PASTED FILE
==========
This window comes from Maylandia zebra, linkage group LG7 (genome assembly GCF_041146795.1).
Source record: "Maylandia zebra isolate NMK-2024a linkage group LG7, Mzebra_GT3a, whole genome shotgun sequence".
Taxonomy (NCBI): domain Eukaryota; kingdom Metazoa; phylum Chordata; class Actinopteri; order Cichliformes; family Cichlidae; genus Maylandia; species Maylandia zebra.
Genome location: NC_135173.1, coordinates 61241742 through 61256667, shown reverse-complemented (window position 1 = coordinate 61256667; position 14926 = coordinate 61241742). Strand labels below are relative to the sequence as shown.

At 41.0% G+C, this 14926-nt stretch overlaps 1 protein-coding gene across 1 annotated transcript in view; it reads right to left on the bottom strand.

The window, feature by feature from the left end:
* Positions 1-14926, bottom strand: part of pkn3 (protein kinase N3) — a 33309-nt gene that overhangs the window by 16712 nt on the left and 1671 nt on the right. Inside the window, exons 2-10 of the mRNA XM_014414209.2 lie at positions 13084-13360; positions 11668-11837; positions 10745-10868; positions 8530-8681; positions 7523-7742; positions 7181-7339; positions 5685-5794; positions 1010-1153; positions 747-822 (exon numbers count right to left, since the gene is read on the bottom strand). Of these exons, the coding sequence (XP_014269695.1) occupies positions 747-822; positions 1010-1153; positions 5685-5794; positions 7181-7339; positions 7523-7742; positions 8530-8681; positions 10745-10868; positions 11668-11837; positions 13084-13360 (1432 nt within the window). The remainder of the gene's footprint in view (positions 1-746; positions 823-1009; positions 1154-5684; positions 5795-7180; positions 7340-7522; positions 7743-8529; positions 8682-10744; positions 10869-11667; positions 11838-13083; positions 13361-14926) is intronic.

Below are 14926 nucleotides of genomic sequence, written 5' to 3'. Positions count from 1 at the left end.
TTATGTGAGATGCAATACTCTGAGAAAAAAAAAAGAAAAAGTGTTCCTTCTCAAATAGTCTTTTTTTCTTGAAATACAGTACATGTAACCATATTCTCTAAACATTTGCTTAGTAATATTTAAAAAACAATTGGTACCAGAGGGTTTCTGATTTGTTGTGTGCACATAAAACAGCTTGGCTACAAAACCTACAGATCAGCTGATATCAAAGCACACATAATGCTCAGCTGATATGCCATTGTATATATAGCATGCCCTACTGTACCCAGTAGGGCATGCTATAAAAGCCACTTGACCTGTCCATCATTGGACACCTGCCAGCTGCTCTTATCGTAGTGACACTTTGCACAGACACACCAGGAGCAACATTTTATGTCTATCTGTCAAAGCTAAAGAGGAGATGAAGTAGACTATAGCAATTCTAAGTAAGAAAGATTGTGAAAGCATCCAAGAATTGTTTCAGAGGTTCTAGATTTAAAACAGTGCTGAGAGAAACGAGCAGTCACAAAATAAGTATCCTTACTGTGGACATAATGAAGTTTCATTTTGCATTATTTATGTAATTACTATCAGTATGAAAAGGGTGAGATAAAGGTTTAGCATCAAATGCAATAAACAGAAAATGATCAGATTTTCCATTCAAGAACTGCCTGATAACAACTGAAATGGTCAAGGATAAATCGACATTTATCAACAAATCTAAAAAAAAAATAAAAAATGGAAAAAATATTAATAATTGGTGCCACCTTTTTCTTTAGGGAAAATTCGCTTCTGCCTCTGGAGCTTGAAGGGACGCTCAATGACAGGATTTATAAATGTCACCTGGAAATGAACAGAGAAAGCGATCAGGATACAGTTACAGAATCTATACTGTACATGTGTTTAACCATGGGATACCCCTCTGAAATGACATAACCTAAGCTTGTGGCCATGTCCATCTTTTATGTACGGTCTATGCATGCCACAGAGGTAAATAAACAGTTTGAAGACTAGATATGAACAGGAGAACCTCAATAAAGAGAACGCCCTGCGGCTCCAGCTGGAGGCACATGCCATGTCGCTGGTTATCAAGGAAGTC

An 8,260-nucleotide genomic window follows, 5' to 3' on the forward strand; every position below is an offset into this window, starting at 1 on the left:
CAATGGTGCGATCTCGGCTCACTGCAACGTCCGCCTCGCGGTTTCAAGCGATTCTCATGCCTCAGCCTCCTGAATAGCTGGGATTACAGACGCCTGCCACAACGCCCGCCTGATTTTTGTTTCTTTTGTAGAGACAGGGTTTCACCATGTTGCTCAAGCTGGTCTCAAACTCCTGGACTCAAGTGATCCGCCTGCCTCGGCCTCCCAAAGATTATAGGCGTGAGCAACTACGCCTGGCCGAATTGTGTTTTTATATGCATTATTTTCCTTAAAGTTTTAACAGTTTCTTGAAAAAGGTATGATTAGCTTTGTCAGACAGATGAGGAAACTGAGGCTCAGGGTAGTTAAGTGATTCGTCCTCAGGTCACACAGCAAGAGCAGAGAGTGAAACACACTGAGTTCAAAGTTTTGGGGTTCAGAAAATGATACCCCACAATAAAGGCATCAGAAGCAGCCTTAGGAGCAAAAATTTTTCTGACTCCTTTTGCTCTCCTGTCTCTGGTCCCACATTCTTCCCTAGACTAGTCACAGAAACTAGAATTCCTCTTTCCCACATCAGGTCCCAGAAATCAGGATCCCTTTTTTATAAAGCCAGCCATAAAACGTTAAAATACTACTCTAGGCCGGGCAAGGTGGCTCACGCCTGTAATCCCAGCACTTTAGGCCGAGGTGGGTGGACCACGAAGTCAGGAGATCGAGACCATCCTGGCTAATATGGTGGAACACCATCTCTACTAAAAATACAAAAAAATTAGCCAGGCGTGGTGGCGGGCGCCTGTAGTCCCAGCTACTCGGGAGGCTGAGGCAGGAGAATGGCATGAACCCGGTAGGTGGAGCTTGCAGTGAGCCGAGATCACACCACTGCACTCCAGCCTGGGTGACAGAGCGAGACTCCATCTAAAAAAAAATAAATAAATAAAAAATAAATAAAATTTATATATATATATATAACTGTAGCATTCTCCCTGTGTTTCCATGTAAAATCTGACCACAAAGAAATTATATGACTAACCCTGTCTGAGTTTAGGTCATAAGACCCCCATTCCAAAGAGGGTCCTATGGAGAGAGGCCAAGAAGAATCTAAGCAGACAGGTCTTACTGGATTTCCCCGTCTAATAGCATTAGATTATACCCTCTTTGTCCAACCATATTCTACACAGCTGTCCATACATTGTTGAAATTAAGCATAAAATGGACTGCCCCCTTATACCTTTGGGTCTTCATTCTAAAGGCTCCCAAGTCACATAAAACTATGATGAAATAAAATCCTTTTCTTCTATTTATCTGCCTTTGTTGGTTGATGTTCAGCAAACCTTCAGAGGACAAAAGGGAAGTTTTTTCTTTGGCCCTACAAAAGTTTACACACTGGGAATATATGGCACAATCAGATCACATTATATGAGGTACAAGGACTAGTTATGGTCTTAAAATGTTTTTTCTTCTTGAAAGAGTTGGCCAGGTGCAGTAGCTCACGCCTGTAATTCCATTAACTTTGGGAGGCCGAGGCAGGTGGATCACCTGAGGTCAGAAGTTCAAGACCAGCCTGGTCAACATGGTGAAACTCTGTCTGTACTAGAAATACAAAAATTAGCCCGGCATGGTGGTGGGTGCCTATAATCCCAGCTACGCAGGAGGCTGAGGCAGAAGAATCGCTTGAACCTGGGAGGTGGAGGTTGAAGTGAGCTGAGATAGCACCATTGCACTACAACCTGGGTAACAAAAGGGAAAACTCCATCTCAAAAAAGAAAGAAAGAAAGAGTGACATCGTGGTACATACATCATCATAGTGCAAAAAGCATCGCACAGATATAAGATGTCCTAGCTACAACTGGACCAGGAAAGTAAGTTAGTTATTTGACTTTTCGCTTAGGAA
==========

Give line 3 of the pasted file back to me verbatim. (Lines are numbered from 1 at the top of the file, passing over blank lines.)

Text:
Taxonomy (NCBI): domain Eukaryota; kingdom Metazoa; phylum Chordata; class Actinopteri; order Cichliformes; family Cichlidae; genus Maylandia; species Maylandia zebra.